Red Berenson said Kyle Connor lacked confidence when he first donned the Michigan sweater. That was back in October when Connor was skating on the second line and didn’t even have the most points among his freshmen teammates.
But a move to the first line in early December changed the narrative, and Connor’s confidence is now at an all-time high. Friday, before Connor could even answer a question on whether that’s the case, senior forward Justin Selman interrupted and agreed, pointing to Connor’s new European-style haircut as the only evidence you need.
With the regular season now over, Connor’s 61 points lead the nation, as do his 30 goals. And with another four tallies to cap this weekend, Connor has nearly perfectly positioned himself to win the Hobey Baker award — a feat only Michigan greats Kevin Porter (2008) and Brendan Morrison (1997) have accomplished.
There’s no question his numbers are astounding — his 1.79 points-per-game average is the highest for a freshman since superhuman Jack Eichel registered 1.83 a game last season. Eichel won the Hobey Baker Award.
And Connor should, too.
Sure, it’s easy to chalk up Connor’s success to his linemates, juniors JT Compher and Tyler Motte, who boast 52 and 50 points, respectively. And to some extent, that may be true. Compher leads the nation with 39 assists. But Connor leads that three-headed monster, coined the CCM line.
Connor commands the attention, allowing room for his linemates and when all the defensive attention comes his way, he has no problem feeding Compher and Motte.
“He’s such a dangerous player with the puck,” Berenson said. “You don’t know for sure what he’s going to do, what he’s going to pull off. One thing is sure: If he gets a scoring chance, it’s going in the net. And when is the last time we had a 30-goal scorer? Let alone as a freshman.”
Porter was the last player to notch 30 goals in a season; he scored 33 times in 43 games. He was a senior and won the Hobey. Whereas Connor, just a freshman, has scored 30 goals while playing in nine fewer games.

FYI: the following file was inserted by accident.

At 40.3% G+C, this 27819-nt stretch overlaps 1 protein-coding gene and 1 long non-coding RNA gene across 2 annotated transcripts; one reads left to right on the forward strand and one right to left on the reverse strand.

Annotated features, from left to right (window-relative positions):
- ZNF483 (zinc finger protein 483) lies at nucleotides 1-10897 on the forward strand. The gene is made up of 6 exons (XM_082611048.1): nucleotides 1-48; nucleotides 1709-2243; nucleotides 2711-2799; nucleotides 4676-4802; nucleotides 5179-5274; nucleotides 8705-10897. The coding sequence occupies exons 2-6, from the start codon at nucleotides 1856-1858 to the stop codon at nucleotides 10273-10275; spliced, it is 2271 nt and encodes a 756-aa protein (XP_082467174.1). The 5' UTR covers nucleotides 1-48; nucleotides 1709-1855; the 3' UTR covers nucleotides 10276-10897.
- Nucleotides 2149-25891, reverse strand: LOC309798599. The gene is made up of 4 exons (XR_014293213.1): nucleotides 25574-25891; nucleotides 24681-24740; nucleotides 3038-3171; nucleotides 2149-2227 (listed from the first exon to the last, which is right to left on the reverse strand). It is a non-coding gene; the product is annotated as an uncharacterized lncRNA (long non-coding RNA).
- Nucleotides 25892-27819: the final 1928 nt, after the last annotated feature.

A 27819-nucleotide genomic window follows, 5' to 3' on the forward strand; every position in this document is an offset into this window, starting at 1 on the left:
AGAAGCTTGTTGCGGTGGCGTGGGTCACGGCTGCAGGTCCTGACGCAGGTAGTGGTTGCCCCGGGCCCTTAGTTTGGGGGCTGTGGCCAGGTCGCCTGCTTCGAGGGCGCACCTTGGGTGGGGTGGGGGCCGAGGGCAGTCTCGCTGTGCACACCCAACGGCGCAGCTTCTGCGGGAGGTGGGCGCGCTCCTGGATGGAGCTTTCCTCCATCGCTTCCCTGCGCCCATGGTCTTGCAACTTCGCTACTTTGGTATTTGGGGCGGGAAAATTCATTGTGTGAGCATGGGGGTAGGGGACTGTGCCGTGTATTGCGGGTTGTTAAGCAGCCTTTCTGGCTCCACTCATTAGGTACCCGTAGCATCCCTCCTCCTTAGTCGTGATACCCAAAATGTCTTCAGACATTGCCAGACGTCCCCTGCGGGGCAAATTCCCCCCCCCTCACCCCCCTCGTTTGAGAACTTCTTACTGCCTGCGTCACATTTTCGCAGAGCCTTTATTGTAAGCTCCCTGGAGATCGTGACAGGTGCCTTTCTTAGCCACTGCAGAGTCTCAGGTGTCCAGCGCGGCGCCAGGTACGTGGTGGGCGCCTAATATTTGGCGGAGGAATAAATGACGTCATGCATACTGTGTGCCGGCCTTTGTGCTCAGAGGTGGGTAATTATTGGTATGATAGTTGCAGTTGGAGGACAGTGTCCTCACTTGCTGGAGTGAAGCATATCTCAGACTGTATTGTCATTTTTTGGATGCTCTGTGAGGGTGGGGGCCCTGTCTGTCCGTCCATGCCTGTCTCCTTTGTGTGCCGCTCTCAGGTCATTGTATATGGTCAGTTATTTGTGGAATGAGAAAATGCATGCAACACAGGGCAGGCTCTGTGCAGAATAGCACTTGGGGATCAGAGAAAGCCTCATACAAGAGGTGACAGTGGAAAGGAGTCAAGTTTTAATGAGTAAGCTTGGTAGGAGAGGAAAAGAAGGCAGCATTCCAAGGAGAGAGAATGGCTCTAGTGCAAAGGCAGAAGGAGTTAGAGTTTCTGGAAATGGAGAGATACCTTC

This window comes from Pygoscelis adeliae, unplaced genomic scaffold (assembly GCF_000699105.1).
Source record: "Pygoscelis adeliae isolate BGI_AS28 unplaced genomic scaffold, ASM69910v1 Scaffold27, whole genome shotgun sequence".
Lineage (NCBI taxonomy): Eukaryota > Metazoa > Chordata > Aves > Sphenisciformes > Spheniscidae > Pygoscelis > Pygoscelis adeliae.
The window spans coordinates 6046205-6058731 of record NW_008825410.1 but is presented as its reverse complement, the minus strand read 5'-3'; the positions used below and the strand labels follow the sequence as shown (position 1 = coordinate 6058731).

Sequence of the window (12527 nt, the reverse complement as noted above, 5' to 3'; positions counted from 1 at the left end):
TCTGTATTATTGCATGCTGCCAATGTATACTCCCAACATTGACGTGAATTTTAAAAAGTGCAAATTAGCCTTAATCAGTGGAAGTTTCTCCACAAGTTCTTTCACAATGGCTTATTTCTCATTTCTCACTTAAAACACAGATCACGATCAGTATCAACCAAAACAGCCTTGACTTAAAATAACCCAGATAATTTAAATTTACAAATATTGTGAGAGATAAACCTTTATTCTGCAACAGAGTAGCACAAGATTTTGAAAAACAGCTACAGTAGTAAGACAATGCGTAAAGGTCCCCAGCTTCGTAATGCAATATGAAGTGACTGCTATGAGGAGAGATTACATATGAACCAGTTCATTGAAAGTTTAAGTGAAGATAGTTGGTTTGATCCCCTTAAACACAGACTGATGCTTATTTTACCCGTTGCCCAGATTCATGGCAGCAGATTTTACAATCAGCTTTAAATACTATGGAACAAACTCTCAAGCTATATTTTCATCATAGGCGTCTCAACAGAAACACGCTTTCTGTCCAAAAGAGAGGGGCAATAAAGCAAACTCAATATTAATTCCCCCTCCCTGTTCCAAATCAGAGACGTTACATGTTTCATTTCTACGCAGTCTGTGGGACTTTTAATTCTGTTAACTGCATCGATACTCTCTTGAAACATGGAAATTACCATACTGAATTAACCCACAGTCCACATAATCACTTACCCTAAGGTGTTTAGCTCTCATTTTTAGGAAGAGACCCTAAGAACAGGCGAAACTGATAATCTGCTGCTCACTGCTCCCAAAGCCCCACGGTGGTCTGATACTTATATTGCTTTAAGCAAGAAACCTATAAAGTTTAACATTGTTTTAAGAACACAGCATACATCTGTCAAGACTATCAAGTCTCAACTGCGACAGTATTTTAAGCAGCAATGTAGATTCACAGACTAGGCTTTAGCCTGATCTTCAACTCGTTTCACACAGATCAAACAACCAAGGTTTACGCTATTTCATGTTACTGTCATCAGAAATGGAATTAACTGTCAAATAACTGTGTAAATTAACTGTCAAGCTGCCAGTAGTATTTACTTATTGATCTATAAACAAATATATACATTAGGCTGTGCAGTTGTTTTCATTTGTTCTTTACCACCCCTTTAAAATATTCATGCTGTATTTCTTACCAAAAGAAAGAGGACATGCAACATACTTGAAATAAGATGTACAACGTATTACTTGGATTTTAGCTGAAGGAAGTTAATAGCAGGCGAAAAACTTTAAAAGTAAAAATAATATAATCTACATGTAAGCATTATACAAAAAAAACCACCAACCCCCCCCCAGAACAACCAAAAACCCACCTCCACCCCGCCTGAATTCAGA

Connor is guaranteed at least two more contests, and it’s not unreasonable that he matches Porter’s total in those games — in fact, most fans would assume he does just that.
Critics may say Boston College netminder Thatcher Demko, who has posted an incredible 10 shutouts and a .939 save percentage, deserves the award. But he also benefits from one of the nation’s best defenses that has allowed 1.89 goals per game.
And while those stats do warrant consideration, the committee isn’t keen on handing the award to netminders — mind you, Connor Hellebuyck registered a mind-blowing .952 save percentage for UMass-Lowell back in 2012-13. He didn’t win the Hobey Baker Award.
New Hampshire’s Andrew Poturalski kept pace with Connor for much of the season. In 37 games, the sophomore notched 52 points. But much of that total stems from playing a weak schedule. And just this last week, Poturalski opted to ditch the final games of the season, and the last two years of his college career, signing a NHL contract with the Carolina Hurricanes.
Unfortunately for Poturalski, whose stats had him very much in the race for the award, the decision committee also takes a player’s character into account — and bolting early certainly shows how much regard Poturalski holds for college hockey. Sure, he was realizing his dream, but he could have waited a couple more weeks, and I’m confident Carolina would have too.
By all means, it must be frustrating for the committee to hand the award to a freshman, let alone having to do it two years in a row. Before Eichel won last season, Paul Kariya was the lone freshman to accomplish the feat after he had 100 points playing for Maine in 1992-93.
Connor’s stats mirror Eichel’s. Connor’s impact on his team is similar to that of Eichel’s. And he dazzles everyone who watches him play, just like Eichel.
“He’s one of those players,” said senior forward Boo Nieves, “when he gets the puck, you hold your breath.”
And when it comes time to announce the 2016 Hobey Baker Award Winner, Michigan fans shouldn’t have to hold their breath.
Because Kyle Connor is far and away the most deserving player to win the award.
Rubinstein can be reached at firstname.lastname@example.org and on Twitter at @jrubinstein4.